Watched the Vanguard: Missionaries of Hate documentary last night. It could not exist without all the efforts here, at Ex-gaywatch, at Box Turtle Bulletin, TWO and Rachel Maddow.

    My prayer is that Evangelicals and Fundamentalists will be given more support in their skepticism of people like Bahati, Lively and Fischer. Evangelicals and Fundamentalists, because of several generations of “anti-intellectual” indoctrination are ripe for the simplistic exploitation and manipulation of such men.

  • http://valkalende@blogspot.com Val Kalende

    David what do you mean by saying,

    “It could not exist without all the efforts here, at Ex-gaywatch, at Box Turtle Bulletin, TWO and Rachel Maddow?”

  • Richard Willmer

    @ Val :

    I suspect that what David means is that international vigilance and pressure has played a part in getting to this point. My own concern is that the prospective Sexual Offences (Amendment) Bill will contain specific discriminatory measures aimed at gay people, although I do not know this for certain. Thus continued vigilance is needed.

    http://thenewcivilrightsmovement.com/ugandas-kill-the-gays-bill-appears-to-be-dead/legislation/2011/03/25/18278

    It is also the case that Bahati (or ‘Bahitler’, as I sometimes call him) and his cronies are far from ‘beaten’; Bahati still uses that old ‘recruitment’ propaganda line, although he never supplies any ‘evidence’ (I wonder why?!). Personally, I think it is important that Tashobya’s committee also reiterates the Government’s line at this stage. Then it will be clear that Bahati has lost this particular battle. The war against the unjust treatment of LGBT persons continues though, and will be long and hard, as you are only too aware, of course.

  • http://funfrotfacts.blogspot.com Throbert McGee

    Val and Richard: I thought that David B. was saying that the documentary film called Vanguard: Missionaries of Hate could not exist without the support of various blogs in the US — not that he was giving the bloggers credit for the events in Uganda.

  • Lynn David

    Perchance the bill has outlasted its usefulness since the NRM still prevailed in the election earlier this year. Bahati just doesn’t understand politics.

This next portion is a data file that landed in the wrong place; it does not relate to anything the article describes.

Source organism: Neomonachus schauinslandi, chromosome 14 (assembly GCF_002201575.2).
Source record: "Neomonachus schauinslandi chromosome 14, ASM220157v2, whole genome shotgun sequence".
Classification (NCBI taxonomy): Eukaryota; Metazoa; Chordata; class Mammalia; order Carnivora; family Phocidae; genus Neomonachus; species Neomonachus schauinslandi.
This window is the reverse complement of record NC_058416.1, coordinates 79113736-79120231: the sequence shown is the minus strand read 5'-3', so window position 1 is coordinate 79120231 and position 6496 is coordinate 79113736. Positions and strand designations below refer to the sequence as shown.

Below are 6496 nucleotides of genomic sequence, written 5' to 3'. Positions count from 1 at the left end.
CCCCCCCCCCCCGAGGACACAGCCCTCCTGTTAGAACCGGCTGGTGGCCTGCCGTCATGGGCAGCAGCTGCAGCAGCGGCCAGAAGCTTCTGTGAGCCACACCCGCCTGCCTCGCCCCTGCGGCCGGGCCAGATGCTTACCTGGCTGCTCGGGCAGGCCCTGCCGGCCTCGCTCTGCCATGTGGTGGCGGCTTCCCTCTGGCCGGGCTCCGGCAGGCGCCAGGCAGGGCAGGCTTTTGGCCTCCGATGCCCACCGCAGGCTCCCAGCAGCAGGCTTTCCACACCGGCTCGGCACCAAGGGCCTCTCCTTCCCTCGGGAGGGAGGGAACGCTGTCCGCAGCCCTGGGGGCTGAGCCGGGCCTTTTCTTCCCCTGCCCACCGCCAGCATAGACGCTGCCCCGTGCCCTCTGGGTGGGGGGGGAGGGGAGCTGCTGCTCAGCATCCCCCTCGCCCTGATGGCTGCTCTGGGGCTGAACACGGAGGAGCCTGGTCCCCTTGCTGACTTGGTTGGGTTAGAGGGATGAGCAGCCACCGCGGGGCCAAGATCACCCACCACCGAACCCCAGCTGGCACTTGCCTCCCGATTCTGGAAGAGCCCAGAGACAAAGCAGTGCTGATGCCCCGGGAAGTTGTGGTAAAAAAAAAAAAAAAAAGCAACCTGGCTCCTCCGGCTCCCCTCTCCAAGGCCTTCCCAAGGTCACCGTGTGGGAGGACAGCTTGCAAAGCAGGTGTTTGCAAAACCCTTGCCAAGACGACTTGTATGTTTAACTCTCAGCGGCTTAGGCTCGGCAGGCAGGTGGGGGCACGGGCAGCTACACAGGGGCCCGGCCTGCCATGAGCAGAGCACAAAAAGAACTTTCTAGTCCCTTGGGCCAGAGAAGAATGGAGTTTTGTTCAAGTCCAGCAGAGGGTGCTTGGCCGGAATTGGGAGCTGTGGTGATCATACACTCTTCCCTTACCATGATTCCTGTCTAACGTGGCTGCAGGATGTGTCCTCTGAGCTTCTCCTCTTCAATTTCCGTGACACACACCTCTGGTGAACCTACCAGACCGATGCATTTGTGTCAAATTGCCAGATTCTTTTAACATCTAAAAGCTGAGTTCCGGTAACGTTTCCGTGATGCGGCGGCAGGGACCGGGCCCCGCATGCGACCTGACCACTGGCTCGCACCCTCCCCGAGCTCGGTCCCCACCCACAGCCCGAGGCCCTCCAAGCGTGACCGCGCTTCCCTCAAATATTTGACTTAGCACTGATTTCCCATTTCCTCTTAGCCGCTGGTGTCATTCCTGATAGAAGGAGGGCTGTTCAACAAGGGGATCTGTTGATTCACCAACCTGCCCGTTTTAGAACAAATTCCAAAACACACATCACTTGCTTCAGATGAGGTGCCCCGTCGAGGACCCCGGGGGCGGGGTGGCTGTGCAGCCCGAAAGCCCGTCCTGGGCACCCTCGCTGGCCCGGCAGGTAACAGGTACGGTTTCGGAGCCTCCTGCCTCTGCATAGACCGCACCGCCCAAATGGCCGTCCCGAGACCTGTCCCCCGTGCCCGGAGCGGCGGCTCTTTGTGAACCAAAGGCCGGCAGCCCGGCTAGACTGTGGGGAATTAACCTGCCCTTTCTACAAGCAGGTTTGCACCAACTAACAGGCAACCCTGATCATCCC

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  • Richard Willmer

    @ Lynn David : You may well have a point here! Now the NRM has ‘won’ the elections, it has greater freedom to pursue a policy that could be in Uganda’s interest (e.g. better laws on child protection generally) rather than mess about with dirty gimmicks such as the Bahitler Bill. One should also consider UG’s current economic situation (e.g. food prices have doubled in the last two months): this is not the time for them unnecessarily to alienate development partners.

  • Richard Willmer

    There may another angle to this: the ‘high profile homo-haters’ have caused Uganda quite a lot of embarrassment, which the UG Government now wishes to address. I keep seeing comments from Ugandans like ‘I don’t approve of homosexuality, but these people (i.e. the ‘homo-haters’) are really awful’ on various blogs and discussion boards. (It is also interesting to see how these same commenters are now making a distinction between what they might ‘approve’ or ‘disapprove’ of and who/what should be ‘criminalised’. Someone who once sent me a fairly ‘graphic’ threat because I set out the anti-Bahati case [rather too effectively for his liking, perhaps?], now says that the he does not support ‘criminalisation’ of people simply because they are gay and open about the fact.)

  • Richard Willmer

    On the prospective Sexual Offences (Amendment) Act:

    My guess (but it is only a guess, albeit maybe ever-so-slightly ‘informed’) is that this ‘new approach’ will be based on the following points:

    1. Homosexuality is an expected variation of human sexual lifestyle; it should not be criminalised if consensual and practised in privacy.

    2. Homosexuality exists in Uganda, but is offensive to the majority of [Ugandans], therefore it should not be ‘openly practised’.